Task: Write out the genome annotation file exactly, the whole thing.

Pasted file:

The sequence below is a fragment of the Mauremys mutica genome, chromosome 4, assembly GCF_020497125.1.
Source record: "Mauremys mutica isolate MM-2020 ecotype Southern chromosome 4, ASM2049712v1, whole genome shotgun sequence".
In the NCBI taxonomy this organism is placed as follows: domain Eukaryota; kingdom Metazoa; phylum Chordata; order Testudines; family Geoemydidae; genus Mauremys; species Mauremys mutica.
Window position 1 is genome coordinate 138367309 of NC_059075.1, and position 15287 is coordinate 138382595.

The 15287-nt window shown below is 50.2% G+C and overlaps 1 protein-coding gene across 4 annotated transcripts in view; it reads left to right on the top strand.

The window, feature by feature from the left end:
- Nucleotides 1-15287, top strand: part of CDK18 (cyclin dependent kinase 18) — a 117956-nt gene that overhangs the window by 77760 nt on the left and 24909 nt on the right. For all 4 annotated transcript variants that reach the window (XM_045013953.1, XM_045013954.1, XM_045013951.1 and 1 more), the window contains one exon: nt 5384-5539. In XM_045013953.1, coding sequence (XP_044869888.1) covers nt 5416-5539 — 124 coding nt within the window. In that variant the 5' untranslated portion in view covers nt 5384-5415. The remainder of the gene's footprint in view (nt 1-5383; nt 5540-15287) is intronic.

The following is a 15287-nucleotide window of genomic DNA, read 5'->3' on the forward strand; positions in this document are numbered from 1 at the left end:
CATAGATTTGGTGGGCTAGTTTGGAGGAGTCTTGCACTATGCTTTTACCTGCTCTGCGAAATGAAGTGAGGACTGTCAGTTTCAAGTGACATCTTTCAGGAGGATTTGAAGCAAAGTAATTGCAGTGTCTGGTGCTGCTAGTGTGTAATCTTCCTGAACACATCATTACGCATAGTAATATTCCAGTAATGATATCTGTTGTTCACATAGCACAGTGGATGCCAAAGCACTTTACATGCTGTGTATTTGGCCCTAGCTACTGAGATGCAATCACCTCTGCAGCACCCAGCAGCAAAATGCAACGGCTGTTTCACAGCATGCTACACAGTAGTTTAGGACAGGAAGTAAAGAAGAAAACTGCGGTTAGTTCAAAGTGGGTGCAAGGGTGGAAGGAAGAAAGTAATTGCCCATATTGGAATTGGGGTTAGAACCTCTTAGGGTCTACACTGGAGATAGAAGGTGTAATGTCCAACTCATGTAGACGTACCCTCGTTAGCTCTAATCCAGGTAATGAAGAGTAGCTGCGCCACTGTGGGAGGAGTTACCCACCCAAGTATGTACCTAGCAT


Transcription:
The sequence below is a fragment of the Mauremys mutica genome, chromosome 4, assembly GCF_020497125.1.
Source record: "Mauremys mutica isolate MM-2020 ecotype Southern chromosome 4, ASM2049712v1, whole genome shotgun sequence".
In the NCBI taxonomy this organism is placed as follows: domain Eukaryota; kingdom Metazoa; phylum Chordata; order Testudines; family Geoemydidae; genus Mauremys; species Mauremys mutica.
Window position 1 is genome coordinate 138367309 of NC_059075.1, and position 15287 is coordinate 138382595.

The 15287-nt window shown below is 50.2% G+C and overlaps 1 protein-coding gene across 4 annotated transcripts in view; it reads left to right on the top strand.

The window, feature by feature from the left end:
- Nucleotides 1-15287, top strand: part of CDK18 (cyclin dependent kinase 18) — a 117956-nt gene that overhangs the window by 77760 nt on the left and 24909 nt on the right. For all 4 annotated transcript variants that reach the window (XM_045013953.1, XM_045013954.1, XM_045013951.1 and 1 more), the window contains one exon: nt 5384-5539. In XM_045013953.1, coding sequence (XP_044869888.1) covers nt 5416-5539 — 124 coding nt within the window. In that variant the 5' untranslated portion in view covers nt 5384-5415. The remainder of the gene's footprint in view (nt 1-5383; nt 5540-15287) is intronic.

The following is a 15287-nucleotide window of genomic DNA, read 5'->3' on the forward strand; positions in this document are numbered from 1 at the left end:
CATAGATTTGGTGGGCTAGTTTGGAGGAGTCTTGCACTATGCTTTTACCTGCTCTGCGAAATGAAGTGAGGACTGTCAGTTTCAAGTGACATCTTTCAGGAGGATTTGAAGCAAAGTAATTGCAGTGTCTGGTGCTGCTAGTGTGTAATCTTCCTGAACACATCATTACGCATAGTAATATTCCAGTAATGATATCTGTTGTTCACATAGCACAGTGGATGCCAAAGCACTTTACATGCTGTGTATTTGGCCCTAGCTACTGAGATGCAATCACCTCTGCAGCACCCAGCAGCAAAATGCAACGGCTGTTTCACAGCATGCTACACAGTAGTTTAGGACAGGAAGTAAAGAAGAAAACTGCGGTTAGTTCAAAGTGGGTGCAAGGGTGGAAGGAAGAAAGTAATTGCCCATATTGGAATTGGGGTTAGAACCTCTTAGGGTCTACACTGGAGATAGAAGGTGTAATGTCCAACTCATGTAGACGTACCCTCGTTAGCTCTAATCCAGGTAATGAAGAGTAGCTGCGCCACTGTGGGAGGAGTTACCCACCCAAGTATGTACCTAGCAT